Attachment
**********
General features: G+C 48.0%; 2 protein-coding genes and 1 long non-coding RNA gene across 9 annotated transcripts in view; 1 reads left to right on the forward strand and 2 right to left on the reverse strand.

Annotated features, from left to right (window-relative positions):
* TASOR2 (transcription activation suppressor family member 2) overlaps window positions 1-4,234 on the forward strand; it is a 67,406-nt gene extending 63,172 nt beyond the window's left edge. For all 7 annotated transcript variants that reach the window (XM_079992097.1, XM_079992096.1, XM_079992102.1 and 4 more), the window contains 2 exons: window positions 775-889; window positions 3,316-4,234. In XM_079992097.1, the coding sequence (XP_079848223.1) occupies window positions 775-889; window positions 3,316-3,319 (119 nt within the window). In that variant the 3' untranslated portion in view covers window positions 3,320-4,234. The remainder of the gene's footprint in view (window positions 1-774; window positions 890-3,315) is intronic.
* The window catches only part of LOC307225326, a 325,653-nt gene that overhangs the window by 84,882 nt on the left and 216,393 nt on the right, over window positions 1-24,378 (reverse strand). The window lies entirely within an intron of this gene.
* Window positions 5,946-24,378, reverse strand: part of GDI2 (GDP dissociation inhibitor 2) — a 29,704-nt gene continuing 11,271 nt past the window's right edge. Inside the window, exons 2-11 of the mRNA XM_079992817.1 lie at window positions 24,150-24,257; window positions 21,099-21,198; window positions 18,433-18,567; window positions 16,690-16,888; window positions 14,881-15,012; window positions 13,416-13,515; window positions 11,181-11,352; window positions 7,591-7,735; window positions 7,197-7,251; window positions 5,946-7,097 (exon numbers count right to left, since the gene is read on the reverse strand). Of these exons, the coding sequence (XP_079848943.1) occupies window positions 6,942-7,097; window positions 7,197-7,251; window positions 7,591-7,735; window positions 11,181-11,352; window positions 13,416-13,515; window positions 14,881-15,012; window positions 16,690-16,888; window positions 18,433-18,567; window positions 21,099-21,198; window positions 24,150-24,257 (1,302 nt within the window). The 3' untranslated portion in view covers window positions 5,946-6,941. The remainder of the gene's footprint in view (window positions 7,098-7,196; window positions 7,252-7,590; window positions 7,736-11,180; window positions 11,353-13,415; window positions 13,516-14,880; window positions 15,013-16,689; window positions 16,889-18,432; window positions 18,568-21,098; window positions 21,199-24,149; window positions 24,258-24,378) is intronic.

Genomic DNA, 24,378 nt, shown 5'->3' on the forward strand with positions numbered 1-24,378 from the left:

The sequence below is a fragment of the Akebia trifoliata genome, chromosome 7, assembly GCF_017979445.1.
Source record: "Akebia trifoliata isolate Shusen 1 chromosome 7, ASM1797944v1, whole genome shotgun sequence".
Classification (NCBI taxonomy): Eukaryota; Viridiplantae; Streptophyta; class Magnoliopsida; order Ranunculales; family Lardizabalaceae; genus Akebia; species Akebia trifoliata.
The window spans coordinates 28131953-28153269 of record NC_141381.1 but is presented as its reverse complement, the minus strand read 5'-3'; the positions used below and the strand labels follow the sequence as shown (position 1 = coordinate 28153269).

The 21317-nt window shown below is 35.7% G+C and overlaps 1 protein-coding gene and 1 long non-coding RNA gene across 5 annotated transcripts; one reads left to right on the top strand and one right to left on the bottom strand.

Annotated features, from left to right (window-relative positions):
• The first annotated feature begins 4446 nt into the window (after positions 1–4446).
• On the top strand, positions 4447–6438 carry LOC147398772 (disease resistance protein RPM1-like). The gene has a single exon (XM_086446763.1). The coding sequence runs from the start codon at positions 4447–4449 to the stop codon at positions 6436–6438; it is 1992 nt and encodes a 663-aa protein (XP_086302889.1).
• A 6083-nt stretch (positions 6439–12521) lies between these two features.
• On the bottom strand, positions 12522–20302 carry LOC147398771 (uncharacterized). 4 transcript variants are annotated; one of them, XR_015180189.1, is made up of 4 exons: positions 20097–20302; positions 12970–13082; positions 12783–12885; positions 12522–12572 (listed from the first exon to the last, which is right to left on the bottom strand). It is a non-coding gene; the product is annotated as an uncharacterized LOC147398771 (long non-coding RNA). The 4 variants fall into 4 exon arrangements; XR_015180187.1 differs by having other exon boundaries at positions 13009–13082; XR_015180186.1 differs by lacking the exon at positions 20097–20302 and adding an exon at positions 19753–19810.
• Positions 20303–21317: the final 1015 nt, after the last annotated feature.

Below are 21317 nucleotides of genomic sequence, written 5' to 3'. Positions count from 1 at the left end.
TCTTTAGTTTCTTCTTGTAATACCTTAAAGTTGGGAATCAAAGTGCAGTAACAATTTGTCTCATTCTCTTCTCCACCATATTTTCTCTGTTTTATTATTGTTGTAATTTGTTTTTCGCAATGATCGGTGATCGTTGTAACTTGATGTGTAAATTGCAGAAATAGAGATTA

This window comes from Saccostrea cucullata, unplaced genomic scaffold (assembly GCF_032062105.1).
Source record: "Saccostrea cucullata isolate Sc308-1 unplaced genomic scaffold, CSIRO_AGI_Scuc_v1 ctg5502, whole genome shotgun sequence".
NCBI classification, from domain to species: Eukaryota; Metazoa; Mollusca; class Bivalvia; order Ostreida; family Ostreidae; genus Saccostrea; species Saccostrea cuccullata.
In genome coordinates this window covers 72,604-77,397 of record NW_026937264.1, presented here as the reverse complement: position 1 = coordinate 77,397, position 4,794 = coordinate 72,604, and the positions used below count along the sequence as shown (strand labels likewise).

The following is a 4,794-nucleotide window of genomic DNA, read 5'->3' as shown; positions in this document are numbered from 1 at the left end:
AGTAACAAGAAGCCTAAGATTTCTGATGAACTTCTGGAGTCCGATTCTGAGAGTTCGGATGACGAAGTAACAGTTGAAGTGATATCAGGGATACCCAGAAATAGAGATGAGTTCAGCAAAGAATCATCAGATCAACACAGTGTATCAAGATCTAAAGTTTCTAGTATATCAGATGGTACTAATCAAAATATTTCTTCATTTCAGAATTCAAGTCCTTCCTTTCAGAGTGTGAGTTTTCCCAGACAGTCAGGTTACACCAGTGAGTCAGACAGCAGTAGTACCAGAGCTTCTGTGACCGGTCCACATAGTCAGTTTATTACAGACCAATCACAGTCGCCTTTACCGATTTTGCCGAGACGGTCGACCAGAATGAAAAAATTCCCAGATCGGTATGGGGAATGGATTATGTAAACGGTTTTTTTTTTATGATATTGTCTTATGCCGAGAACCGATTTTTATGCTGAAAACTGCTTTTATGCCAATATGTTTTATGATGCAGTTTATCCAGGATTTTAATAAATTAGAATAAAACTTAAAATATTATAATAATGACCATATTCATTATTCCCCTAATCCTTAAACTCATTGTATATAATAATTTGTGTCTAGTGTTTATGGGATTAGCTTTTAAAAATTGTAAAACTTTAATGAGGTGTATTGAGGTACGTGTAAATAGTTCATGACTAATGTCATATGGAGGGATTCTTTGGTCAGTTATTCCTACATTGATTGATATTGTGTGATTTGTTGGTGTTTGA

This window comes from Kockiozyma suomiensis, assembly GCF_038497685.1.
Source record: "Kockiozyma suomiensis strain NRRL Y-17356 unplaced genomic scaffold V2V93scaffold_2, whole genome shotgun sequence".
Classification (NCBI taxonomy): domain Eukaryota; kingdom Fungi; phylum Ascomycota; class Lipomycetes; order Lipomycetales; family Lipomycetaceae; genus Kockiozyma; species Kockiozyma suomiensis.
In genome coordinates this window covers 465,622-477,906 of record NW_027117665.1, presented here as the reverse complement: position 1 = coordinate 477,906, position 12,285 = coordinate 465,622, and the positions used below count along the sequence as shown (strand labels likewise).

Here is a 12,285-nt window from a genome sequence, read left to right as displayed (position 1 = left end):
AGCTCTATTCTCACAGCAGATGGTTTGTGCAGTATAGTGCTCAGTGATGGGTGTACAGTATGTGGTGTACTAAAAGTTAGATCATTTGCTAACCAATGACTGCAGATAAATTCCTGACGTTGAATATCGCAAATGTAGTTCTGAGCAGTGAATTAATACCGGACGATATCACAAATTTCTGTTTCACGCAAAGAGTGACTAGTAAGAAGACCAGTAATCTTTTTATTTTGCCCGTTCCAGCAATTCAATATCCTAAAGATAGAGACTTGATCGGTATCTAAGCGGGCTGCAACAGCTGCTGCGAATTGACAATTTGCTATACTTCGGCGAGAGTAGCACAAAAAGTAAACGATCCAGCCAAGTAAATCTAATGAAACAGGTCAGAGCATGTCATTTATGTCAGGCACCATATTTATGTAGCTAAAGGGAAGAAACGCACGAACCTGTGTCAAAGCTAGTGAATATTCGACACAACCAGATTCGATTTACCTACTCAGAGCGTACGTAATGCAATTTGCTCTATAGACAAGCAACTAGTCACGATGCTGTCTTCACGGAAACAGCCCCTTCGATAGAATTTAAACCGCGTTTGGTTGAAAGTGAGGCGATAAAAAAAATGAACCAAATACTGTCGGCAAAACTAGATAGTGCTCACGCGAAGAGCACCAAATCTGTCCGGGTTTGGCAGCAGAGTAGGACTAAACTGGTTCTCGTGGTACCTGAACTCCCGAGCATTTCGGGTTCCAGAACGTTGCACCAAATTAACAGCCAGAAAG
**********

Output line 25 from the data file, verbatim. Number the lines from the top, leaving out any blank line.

AGTAACAAGAAGCCTAAGATTTCTGATGAACTTCTGGAGTCCGATTCTGAGAGTTCGGATGACGAAGTAACAGTTGAAGTGATATCAGGGATACCCAGAAATAGAGATGAGTTCAGCAAAGAATCATCAGATCAACACAGTGTATCAAGATCTAAAGTTTCTAGTATATCAGATGGTACTAATCAAAATATTTCTTCATTTCAGAATTCAAGTCCTTCCTTTCAGAGTGTGAGTTTTCCCAGACAGTCAGGTTACACCAGTGAGTCAGACAGCAGTAGTACCAGAGCTTCTGTGACCGGTCCACATAGTCAGTTTATTACAGACCAATCACAGTCGCCTTTACCGATTTTGCCGAGACGGTCGACCAGAATGAAAAAATTCCCAGATCGGTATGGGGAATGGATTATGTAAACGGTTTTTTTTTTATGATATTGTCTTATGCCGAGAACCGATTTTTATGCTGAAAACTGCTTTTATGCCAATATGTTTTATGATGCAGTTTATCCAGGATTTTAATAAATTAGAATAAAACTTAAAATATTATAATAATGACCATATTCATTATTCCCCTAATCCTTAAACTCATTGTATATAATAATTTGTGTCTAGTGTTTATGGGATTAGCTTTTAAAAATTGTAAAACTTTAATGAGGTGTATTGAGGTACGTGTAAATAGTTCATGACTAATGTCATATGGAGGGATTCTTTGGTCAGTTATTCCTACATTGATTGATATTGTGTGATTTGTTGGTGTTTGA